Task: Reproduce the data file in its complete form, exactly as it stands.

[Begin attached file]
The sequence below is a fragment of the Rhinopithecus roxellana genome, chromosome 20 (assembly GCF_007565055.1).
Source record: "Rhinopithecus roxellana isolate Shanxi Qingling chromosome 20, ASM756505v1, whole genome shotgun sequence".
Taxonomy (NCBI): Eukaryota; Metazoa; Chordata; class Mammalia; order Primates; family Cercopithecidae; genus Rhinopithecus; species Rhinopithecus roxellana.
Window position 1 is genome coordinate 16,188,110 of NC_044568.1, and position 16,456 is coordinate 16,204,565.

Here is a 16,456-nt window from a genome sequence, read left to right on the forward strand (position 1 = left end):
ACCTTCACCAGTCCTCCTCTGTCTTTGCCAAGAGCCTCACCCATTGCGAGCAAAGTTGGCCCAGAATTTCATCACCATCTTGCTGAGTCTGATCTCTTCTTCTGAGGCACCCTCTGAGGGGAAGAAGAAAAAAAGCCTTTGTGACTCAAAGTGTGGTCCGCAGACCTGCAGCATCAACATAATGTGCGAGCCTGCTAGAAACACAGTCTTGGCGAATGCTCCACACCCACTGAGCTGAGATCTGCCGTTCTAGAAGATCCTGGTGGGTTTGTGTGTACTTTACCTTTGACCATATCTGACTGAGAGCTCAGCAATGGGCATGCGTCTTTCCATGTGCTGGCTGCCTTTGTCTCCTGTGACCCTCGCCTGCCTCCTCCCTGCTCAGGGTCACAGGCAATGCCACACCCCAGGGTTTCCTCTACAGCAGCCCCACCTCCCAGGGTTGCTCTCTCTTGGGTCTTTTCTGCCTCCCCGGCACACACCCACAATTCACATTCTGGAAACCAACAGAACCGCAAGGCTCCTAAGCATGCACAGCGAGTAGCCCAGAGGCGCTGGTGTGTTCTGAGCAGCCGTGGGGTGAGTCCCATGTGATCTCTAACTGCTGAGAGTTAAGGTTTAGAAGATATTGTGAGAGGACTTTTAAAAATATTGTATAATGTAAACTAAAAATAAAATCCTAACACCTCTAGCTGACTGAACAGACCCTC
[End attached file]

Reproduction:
The sequence below is a fragment of the Rhinopithecus roxellana genome, chromosome 20 (assembly GCF_007565055.1).
Source record: "Rhinopithecus roxellana isolate Shanxi Qingling chromosome 20, ASM756505v1, whole genome shotgun sequence".
Taxonomy (NCBI): Eukaryota; Metazoa; Chordata; class Mammalia; order Primates; family Cercopithecidae; genus Rhinopithecus; species Rhinopithecus roxellana.
Window position 1 is genome coordinate 16,188,110 of NC_044568.1, and position 16,456 is coordinate 16,204,565.

Here is a 16,456-nt window from a genome sequence, read left to right on the forward strand (position 1 = left end):
ACCTTCACCAGTCCTCCTCTGTCTTTGCCAAGAGCCTCACCCATTGCGAGCAAAGTTGGCCCAGAATTTCATCACCATCTTGCTGAGTCTGATCTCTTCTTCTGAGGCACCCTCTGAGGGGAAGAAGAAAAAAAGCCTTTGTGACTCAAAGTGTGGTCCGCAGACCTGCAGCATCAACATAATGTGCGAGCCTGCTAGAAACACAGTCTTGGCGAATGCTCCACACCCACTGAGCTGAGATCTGCCGTTCTAGAAGATCCTGGTGGGTTTGTGTGTACTTTACCTTTGACCATATCTGACTGAGAGCTCAGCAATGGGCATGCGTCTTTCCATGTGCTGGCTGCCTTTGTCTCCTGTGACCCTCGCCTGCCTCCTCCCTGCTCAGGGTCACAGGCAATGCCACACCCCAGGGTTTCCTCTACAGCAGCCCCACCTCCCAGGGTTGCTCTCTCTTGGGTCTTTTCTGCCTCCCCGGCACACACCCACAATTCACATTCTGGAAACCAACAGAACCGCAAGGCTCCTAAGCATGCACAGCGAGTAGCCCAGAGGCGCTGGTGTGTTCTGAGCAGCCGTGGGGTGAGTCCCATGTGATCTCTAACTGCTGAGAGTTAAGGTTTAGAAGATATTGTGAGAGGACTTTTAAAAATATTGTATAATGTAAACTAAAAATAAAATCCTAACACCTCTAGCTGACTGAACAGACCCTC